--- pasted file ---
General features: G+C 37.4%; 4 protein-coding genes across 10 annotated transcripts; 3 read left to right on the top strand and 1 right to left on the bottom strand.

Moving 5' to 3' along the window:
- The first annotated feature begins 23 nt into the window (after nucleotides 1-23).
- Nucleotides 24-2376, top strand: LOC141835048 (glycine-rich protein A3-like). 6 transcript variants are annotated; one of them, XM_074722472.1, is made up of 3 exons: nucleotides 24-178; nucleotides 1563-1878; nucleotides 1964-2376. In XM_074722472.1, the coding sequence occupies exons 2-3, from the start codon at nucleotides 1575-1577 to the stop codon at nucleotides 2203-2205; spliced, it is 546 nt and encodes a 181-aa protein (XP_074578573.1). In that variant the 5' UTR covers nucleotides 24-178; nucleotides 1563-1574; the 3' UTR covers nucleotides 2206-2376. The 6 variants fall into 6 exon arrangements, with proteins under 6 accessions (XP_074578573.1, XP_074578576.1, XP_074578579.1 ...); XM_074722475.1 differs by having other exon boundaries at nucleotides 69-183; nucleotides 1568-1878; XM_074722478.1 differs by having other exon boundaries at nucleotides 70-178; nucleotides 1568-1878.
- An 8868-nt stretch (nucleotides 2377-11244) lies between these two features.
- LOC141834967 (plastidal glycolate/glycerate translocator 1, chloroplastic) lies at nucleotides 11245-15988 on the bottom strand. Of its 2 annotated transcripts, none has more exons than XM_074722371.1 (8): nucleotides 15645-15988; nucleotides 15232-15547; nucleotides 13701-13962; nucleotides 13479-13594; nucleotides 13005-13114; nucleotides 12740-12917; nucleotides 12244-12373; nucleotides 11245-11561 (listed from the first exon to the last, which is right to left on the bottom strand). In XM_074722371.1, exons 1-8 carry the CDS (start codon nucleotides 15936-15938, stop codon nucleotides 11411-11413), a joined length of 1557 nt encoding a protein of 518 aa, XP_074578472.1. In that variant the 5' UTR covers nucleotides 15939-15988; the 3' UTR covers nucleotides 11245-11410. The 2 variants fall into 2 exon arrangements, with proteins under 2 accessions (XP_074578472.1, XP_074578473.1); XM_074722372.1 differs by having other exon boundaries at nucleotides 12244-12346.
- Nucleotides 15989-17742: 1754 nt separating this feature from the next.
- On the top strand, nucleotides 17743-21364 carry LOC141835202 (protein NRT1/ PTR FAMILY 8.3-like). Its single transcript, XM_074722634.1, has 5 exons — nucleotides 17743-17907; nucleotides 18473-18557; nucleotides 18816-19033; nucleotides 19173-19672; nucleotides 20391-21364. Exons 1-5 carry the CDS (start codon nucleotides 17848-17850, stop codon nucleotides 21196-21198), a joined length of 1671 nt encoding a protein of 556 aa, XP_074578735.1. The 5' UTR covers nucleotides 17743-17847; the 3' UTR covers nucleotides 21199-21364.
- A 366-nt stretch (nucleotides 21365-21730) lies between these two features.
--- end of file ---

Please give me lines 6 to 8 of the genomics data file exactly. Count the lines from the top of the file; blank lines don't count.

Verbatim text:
- LOC141834967 (plastidal glycolate/glycerate translocator 1, chloroplastic) lies at nucleotides 11245-15988 on the bottom strand. Of its 2 annotated transcripts, none has more exons than XM_074722371.1 (8): nucleotides 15645-15988; nucleotides 15232-15547; nucleotides 13701-13962; nucleotides 13479-13594; nucleotides 13005-13114; nucleotides 12740-12917; nucleotides 12244-12373; nucleotides 11245-11561 (listed from the first exon to the last, which is right to left on the bottom strand). In XM_074722371.1, exons 1-8 carry the CDS (start codon nucleotides 15936-15938, stop codon nucleotides 11411-11413), a joined length of 1557 nt encoding a protein of 518 aa, XP_074578472.1. In that variant the 5' UTR covers nucleotides 15939-15988; the 3' UTR covers nucleotides 11245-11410. The 2 variants fall into 2 exon arrangements, with proteins under 2 accessions (XP_074578472.1, XP_074578473.1); XM_074722372.1 differs by having other exon boundaries at nucleotides 12244-12346.
- Nucleotides 15989-17742: 1754 nt separating this feature from the next.
- On the top strand, nucleotides 17743-21364 carry LOC141835202 (protein NRT1/ PTR FAMILY 8.3-like). Its single transcript, XM_074722634.1, has 5 exons — nucleotides 17743-17907; nucleotides 18473-18557; nucleotides 18816-19033; nucleotides 19173-19672; nucleotides 20391-21364. Exons 1-5 carry the CDS (start codon nucleotides 17848-17850, stop codon nucleotides 21196-21198), a joined length of 1671 nt encoding a protein of 556 aa, XP_074578735.1. The 5' UTR covers nucleotides 17743-17847; the 3' UTR covers nucleotides 21199-21364.